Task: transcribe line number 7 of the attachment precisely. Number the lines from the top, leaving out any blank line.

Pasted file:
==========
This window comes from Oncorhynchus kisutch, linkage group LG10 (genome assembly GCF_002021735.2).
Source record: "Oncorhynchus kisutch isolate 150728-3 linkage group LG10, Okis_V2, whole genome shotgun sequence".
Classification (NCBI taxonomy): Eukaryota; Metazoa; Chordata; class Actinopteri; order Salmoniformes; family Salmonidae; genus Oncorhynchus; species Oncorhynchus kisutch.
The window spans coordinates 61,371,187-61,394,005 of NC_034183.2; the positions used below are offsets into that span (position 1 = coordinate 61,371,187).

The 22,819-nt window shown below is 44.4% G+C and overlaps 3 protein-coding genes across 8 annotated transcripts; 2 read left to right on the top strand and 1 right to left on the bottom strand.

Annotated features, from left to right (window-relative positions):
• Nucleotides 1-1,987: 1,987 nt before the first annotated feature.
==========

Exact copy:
• Nucleotides 1-1,987: 1,987 nt before the first annotated feature.